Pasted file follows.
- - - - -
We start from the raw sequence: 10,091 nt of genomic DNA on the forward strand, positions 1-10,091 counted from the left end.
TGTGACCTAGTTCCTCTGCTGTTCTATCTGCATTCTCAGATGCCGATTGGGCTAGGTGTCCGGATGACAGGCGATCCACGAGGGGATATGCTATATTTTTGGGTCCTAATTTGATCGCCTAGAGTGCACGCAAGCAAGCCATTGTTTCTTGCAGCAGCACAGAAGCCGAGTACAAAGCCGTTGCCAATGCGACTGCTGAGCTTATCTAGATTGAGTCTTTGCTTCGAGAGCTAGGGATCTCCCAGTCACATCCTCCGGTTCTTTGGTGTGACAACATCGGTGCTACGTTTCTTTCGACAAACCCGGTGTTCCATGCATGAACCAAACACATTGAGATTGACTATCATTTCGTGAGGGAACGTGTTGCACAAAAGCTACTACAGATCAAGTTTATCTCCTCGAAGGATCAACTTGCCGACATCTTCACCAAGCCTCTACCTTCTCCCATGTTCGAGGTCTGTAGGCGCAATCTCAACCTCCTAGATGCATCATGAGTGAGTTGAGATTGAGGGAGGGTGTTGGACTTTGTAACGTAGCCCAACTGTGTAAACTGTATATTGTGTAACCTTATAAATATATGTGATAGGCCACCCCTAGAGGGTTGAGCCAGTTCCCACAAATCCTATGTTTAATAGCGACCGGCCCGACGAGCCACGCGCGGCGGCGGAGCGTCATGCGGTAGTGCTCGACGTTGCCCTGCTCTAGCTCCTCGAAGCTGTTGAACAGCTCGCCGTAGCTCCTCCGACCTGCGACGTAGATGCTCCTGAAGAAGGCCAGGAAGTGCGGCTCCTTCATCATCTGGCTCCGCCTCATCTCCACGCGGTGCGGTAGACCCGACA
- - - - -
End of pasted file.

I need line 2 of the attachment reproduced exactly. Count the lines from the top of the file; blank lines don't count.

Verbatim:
TGTGACCTAGTTCCTCTGCTGTTCTATCTGCATTCTCAGATGCCGATTGGGCTAGGTGTCCGGATGACAGGCGATCCACGAGGGGATATGCTATATTTTTGGGTCCTAATTTGATCGCCTAGAGTGCACGCAAGCAAGCCATTGTTTCTTGCAGCAGCACAGAAGCCGAGTACAAAGCCGTTGCCAATGCGACTGCTGAGCTTATCTAGATTGAGTCTTTGCTTCGAGAGCTAGGGATCTCCCAGTCACATCCTCCGGTTCTTTGGTGTGACAACATCGGTGCTACGTTTCTTTCGACAAACCCGGTGTTCCATGCATGAACCAAACACATTGAGATTGACTATCATTTCGTGAGGGAACGTGTTGCACAAAAGCTACTACAGATCAAGTTTATCTCCTCGAAGGATCAACTTGCCGACATCTTCACCAAGCCTCTACCTTCTCCCATGTTCGAGGTCTGTAGGCGCAATCTCAACCTCCTAGATGCATCATGAGTGAGTTGAGATTGAGGGAGGGTGTTGGACTTTGTAACGTAGCCCAACTGTGTAAACTGTATATTGTGTAACCTTATAAATATATGTGATAGGCCACCCCTAGAGGGTTGAGCCAGTTCCCACAAATCCTATGTTTAATAGCGACCGGCCCGACGAGCCACGCGCGGCGGCGGAGCGTCATGCGGTAGTGCTCGACGTTGCCCTGCTCTAGCTCCTCGAAGCTGTTGAACAGCTCGCCGTAGCTCCTCCGACCTGCGACGTAGATGCTCCTGAAGAAGGCCAGGAAGTGCGGCTCCTTCATCATCTGGCTCCGCCTCATCTCCACGCGGTGCGGTAGACCCGACA